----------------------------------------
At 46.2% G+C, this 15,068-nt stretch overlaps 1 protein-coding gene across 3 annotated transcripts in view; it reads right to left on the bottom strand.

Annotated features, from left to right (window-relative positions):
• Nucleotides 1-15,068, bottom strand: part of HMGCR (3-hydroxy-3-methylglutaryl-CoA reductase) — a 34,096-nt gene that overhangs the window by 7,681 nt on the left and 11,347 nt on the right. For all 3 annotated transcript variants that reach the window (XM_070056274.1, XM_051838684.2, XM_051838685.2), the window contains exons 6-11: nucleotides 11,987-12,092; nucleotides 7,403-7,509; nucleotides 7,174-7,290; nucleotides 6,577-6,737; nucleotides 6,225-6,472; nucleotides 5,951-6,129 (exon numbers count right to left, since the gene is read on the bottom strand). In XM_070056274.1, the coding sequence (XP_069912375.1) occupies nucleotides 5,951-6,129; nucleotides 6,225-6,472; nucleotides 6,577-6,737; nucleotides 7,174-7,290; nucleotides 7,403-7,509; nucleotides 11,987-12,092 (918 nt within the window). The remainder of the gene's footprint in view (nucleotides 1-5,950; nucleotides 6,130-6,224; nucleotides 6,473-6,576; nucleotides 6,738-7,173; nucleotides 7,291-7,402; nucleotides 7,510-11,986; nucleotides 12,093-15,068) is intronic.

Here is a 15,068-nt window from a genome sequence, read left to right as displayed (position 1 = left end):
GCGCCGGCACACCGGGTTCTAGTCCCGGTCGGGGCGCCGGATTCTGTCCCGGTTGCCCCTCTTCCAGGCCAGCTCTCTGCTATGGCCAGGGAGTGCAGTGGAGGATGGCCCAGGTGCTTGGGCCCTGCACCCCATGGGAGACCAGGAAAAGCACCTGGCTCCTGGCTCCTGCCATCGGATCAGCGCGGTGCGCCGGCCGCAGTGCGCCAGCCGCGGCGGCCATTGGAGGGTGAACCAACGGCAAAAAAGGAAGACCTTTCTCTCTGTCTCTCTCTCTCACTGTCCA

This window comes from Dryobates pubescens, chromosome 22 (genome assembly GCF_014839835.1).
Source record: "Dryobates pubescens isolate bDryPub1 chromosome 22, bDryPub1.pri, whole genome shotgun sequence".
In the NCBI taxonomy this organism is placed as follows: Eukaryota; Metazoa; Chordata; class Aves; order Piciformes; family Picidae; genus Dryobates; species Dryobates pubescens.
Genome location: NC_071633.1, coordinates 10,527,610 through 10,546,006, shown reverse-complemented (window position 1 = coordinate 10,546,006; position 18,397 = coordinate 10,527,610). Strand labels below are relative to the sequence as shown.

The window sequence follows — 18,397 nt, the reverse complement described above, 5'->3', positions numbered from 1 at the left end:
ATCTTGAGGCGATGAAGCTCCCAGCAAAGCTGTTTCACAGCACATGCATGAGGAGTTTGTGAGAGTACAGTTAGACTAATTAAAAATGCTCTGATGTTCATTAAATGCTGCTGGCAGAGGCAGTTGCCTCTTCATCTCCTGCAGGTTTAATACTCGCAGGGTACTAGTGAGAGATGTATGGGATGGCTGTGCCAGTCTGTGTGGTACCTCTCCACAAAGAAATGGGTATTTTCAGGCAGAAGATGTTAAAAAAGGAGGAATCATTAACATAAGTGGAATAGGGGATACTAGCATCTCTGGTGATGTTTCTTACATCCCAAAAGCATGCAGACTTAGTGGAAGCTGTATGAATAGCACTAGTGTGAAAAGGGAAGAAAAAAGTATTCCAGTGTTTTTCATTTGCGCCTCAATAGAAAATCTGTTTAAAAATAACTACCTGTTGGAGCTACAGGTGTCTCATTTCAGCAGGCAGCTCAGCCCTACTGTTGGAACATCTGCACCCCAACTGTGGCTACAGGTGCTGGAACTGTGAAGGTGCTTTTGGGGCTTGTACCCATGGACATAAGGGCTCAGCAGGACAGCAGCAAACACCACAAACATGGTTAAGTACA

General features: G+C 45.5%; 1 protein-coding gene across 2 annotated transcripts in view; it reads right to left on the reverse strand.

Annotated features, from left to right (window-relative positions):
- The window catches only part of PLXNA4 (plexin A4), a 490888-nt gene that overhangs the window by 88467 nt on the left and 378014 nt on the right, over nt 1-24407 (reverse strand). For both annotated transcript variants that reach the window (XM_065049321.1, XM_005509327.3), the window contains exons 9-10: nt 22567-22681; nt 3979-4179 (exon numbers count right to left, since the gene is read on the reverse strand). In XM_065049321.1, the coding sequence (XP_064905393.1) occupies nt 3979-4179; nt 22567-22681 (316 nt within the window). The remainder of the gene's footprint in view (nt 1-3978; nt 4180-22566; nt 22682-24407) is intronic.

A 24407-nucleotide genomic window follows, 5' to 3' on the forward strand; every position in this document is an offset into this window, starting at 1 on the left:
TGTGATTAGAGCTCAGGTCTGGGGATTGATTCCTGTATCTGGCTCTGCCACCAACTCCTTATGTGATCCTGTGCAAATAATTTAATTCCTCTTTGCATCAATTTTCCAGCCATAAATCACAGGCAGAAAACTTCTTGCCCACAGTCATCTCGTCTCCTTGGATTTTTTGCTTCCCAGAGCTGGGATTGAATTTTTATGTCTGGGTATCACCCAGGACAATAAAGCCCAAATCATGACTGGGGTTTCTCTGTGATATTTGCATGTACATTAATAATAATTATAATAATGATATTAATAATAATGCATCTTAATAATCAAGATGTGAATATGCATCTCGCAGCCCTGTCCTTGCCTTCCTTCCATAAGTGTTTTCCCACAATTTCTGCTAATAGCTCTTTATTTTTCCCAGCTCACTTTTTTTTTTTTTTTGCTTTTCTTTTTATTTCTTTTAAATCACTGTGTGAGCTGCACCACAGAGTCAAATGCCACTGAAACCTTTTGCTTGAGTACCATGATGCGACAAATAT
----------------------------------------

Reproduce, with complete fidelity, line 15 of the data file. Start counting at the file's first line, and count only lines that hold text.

A 24407-nucleotide genomic window follows, 5' to 3' on the forward strand; every position in this document is an offset into this window, starting at 1 on the left: